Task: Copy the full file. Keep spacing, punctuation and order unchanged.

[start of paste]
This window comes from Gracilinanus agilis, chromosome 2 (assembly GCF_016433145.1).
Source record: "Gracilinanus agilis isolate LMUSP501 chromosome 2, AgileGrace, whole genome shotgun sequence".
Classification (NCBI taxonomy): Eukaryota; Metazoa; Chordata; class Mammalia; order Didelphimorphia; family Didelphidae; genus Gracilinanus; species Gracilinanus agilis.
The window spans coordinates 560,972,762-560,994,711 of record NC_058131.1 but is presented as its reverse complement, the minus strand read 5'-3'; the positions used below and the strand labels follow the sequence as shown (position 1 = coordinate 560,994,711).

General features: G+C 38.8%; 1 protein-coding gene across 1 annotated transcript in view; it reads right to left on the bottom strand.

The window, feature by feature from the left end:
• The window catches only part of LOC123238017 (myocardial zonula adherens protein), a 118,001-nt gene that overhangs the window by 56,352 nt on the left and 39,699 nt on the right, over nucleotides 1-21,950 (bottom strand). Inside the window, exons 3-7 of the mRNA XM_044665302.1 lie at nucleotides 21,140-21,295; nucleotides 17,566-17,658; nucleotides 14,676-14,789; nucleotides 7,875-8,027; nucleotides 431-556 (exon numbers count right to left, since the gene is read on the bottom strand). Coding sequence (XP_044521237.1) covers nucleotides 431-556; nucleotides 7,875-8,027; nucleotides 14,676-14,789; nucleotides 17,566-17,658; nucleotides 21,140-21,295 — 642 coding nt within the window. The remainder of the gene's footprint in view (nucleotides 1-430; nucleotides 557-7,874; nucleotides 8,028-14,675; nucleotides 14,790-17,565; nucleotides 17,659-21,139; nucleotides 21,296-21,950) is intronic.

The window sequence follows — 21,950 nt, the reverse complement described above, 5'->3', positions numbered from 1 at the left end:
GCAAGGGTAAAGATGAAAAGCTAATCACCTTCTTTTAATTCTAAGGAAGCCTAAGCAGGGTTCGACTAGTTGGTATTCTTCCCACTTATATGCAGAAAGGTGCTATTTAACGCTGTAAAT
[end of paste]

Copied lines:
This window comes from Gracilinanus agilis, chromosome 2 (assembly GCF_016433145.1).
Source record: "Gracilinanus agilis isolate LMUSP501 chromosome 2, AgileGrace, whole genome shotgun sequence".
Classification (NCBI taxonomy): Eukaryota; Metazoa; Chordata; class Mammalia; order Didelphimorphia; family Didelphidae; genus Gracilinanus; species Gracilinanus agilis.
The window spans coordinates 560,972,762-560,994,711 of record NC_058131.1 but is presented as its reverse complement, the minus strand read 5'-3'; the positions used below and the strand labels follow the sequence as shown (position 1 = coordinate 560,994,711).

General features: G+C 38.8%; 1 protein-coding gene across 1 annotated transcript in view; it reads right to left on the bottom strand.

The window, feature by feature from the left end:
• The window catches only part of LOC123238017 (myocardial zonula adherens protein), a 118,001-nt gene that overhangs the window by 56,352 nt on the left and 39,699 nt on the right, over nucleotides 1-21,950 (bottom strand). Inside the window, exons 3-7 of the mRNA XM_044665302.1 lie at nucleotides 21,140-21,295; nucleotides 17,566-17,658; nucleotides 14,676-14,789; nucleotides 7,875-8,027; nucleotides 431-556 (exon numbers count right to left, since the gene is read on the bottom strand). Coding sequence (XP_044521237.1) covers nucleotides 431-556; nucleotides 7,875-8,027; nucleotides 14,676-14,789; nucleotides 17,566-17,658; nucleotides 21,140-21,295 — 642 coding nt within the window. The remainder of the gene's footprint in view (nucleotides 1-430; nucleotides 557-7,874; nucleotides 8,028-14,675; nucleotides 14,790-17,565; nucleotides 17,659-21,139; nucleotides 21,296-21,950) is intronic.

The window sequence follows — 21,950 nt, the reverse complement described above, 5'->3', positions numbered from 1 at the left end:
GCAAGGGTAAAGATGAAAAGCTAATCACCTTCTTTTAATTCTAAGGAAGCCTAAGCAGGGTTCGACTAGTTGGTATTCTTCCCACTTATATGCAGAAAGGTGCTATTTAACGCTGTAAAT